Defense attorney Robert Adams delivers his closing argument. (Click here to see video from the trial.)
Kansas City — A Missouri state court jury on Tuesday handed a major victory to Boston Scientific Corp. and C.R. Bard Inc., finding that two of the companies' pelvic mesh implants are not defective and did not cause injuries to a retired nurse who claimed the devices left her in chronic pain.
The jury deliberated for less than two days before deciding 10-2 that Boston Scientific’s Solyx and Bard’s Align implants did not cause plaintiff Eve Sherrer’s discomfort. Sherrer’s attorneys argued the implants used a type of polypropylene mesh that was too stiff for use in human tissue, but the defendants successfully convinced jurors that Sherrer’s pain could be the result of arthritis in her hip and other medical conditions.
Sherrer’s attorneys had asked the jury to award her up to $28 million in damages for claims of product defect, failure to warn and negligence, according to a Courtroom View Network webcast of the proceedings. CVN has also recorded pelvic mesh trials in Texas, California, Massachusetts and New Jersey.
The trial began on December 2 of last year, making it the longest-running pelvic mesh trial to date. It also marked the first time a jury has heard arguments about two mesh products from two different manufacturers during the same trial, and is the first time a case involving either the Solyx or Align has gone to trial.
Out of the nearly 70,000 pelvic mesh lawsuits pending in state and federal courts throughout the country, only a handful have been decided by juries, with 17 verdicts favoring plaintiffs and 5 favoring various mesh manufacturers.
A Boston Scientific spokesman told CVN the company is pleased with the verdict and “believes the jury reached the right decision based on the facts and the law.” A representative for Bard and attorneys for Sherrer did not immediately respond to requests for comment.
Sherrer had the Solyx mesh implanted in 2010 to treat pelvic organ prolapse, a condition in which internal organs in the abdomen shift from their normal position. The implant failed and caused her to become incontinent, so 67 days later most of the Solyx was removed and the Align implant was placed in Sherrer’s pelvis.
Her attorneys told jurors the implants used a Marlex-brand mesh with holes the defendants knew were too small for it to properly integrate with human tissue, and that it stiffened after reacting with bodily fluids, causing Sherrer severe pain. Even with additional surgery the mesh could not be entirely removed, her attorneys claimed.
Boston Scientific’s and Bard’s attorneys told jurors that Sherrer, who had undergone a hysterectomy, had a “complicated medical history” and couldn’t directly trace her pain to the mesh implants, suggesting instead the pain stemmed from hernia, back and hip problems. They presented expert witnesses who testified her pain was largely caused by severe osteoarthritis of her hip that would eventually require a total replacement of the joint.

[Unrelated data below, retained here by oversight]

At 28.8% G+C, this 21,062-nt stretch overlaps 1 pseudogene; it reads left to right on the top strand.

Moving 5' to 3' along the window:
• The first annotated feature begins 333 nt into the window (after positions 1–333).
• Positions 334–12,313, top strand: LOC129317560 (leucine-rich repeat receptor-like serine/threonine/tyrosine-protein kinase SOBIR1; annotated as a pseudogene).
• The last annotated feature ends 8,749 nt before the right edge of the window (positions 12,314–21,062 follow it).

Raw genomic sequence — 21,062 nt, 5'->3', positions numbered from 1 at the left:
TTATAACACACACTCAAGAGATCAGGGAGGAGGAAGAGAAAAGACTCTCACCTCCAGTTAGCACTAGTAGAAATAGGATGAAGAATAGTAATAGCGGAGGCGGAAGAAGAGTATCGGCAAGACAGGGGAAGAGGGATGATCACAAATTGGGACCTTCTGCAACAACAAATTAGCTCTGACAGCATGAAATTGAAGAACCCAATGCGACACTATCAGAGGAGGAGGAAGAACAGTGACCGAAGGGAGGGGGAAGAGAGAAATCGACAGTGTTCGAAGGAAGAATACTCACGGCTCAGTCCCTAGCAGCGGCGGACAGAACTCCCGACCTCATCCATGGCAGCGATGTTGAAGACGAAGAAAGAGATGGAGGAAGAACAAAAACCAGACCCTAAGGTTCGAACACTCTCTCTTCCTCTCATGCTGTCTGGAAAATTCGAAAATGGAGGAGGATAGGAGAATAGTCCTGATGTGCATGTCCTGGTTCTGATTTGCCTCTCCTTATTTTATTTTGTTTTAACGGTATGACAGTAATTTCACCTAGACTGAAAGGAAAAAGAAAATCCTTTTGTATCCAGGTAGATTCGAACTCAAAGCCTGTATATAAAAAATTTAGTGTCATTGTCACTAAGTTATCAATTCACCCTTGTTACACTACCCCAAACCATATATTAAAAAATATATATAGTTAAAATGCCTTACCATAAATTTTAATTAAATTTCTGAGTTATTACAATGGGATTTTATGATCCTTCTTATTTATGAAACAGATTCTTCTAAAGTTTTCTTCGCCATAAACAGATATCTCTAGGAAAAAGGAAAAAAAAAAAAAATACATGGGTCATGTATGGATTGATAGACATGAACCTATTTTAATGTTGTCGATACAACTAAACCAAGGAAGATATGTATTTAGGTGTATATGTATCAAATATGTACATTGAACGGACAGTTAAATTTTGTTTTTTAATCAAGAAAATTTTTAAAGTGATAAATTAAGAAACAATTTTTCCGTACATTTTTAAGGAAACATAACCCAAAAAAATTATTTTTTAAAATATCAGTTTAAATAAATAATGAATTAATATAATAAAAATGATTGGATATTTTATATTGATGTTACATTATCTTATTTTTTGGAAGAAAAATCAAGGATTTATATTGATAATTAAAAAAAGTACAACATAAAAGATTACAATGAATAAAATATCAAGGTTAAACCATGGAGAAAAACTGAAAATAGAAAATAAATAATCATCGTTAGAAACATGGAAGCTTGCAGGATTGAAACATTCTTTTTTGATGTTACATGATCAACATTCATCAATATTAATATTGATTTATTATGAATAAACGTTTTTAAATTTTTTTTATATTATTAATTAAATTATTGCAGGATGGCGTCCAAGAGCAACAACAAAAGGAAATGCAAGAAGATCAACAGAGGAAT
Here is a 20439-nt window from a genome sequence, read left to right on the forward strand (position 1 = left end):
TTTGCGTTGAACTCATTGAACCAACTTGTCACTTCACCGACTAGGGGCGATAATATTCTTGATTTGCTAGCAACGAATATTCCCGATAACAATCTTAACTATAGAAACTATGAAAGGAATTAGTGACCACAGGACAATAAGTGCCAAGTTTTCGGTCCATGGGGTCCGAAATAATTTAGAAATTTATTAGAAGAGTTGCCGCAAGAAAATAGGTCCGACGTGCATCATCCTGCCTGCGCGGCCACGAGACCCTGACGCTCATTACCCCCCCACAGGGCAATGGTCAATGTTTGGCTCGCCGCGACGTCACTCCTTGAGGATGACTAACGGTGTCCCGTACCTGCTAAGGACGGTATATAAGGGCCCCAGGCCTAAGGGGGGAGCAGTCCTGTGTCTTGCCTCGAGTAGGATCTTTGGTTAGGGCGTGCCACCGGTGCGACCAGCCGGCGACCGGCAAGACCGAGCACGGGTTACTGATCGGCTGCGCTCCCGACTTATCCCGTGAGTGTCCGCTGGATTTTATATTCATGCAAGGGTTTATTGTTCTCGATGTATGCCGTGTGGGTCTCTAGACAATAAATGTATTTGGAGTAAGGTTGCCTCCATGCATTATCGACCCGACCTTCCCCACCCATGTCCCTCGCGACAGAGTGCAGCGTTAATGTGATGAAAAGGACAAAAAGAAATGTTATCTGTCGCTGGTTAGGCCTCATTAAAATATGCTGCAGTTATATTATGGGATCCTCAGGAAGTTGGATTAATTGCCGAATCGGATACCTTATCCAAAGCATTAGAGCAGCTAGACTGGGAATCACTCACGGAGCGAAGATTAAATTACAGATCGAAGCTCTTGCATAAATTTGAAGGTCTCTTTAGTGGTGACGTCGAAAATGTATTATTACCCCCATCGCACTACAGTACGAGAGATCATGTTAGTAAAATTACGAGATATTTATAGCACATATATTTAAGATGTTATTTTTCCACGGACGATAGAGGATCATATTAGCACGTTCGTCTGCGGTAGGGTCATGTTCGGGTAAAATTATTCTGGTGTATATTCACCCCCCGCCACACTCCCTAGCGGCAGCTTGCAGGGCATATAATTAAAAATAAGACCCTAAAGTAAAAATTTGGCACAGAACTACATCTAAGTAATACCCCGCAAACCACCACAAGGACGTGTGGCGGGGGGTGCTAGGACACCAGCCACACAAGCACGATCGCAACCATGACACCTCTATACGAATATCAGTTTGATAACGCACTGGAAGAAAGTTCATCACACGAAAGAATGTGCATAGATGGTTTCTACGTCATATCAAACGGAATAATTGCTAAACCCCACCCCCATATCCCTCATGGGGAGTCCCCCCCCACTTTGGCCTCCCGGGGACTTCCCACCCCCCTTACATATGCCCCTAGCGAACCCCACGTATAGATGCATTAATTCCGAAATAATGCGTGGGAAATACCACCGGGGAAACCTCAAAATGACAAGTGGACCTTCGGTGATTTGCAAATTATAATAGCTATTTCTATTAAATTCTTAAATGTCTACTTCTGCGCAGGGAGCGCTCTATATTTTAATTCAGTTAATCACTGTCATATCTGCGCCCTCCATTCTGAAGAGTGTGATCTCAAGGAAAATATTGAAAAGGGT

The defense also focused on the fact that five weeks into the trial, Sherrer disclosed for the first time that she’d had abdominal mesh implanted years before the Solyx or Align in a surgery performed in 1998. She also claimed to be unable to recall in which hospitals she’d had various medical procedures performed or which doctors operated on her.
The mesh used in the Solyx and Align had been approved by federal regulators, the companies’ attorneys argued, and they told jurors the devices represented the “gold standard” in pelvic mesh products.
Sherrer’s case is just the second time Bard has defended their mesh products before a state court jury, after a California jury in 2012 awarded $5.5 million to a woman implanted with the company’s Avaulta Plus mesh. A third trial is set to begin on February 22 in Florida state court, and the company recently lost an appeal of a $2 million federal verdict.
Boston Scientific has taken 4 previous cases to trial in state court, notching two wins in Massachusetts in 2014 at trials involving their Pinnacle and Obtryx meshes while losing a $73 million case in Texas also involving the Obtryx. In May a Delaware jury slammed the company with a $100 million verdict in a trial involving the Pinnacle and Advantage Fit systems, while Boston Scientific’s Uphold mesh system was cleared by a North Carolina federal jury in October.
Sherrer’s trial took place before Judge Robert M. Scheiber and was recorded gavel-to-gavel by CVN.
Sherrer is represented by Tom Cartmell of Wagstaff & Cartmell and Grant Davis of Davis Bethune & Jones.
Boston Scientific is represented by Robert Adams and Hildy Sastre of Shook Hardy & Bacon.
Bard is represented by Lori Cohen of Greenberg Traurig.
The case is Eve Sherrer v. Truman Medical Center Inc., et al., case number 1216-CV27879, in Missouri’s 16th Judicial Circuit Court.
E-mail David Siegel at email@example.com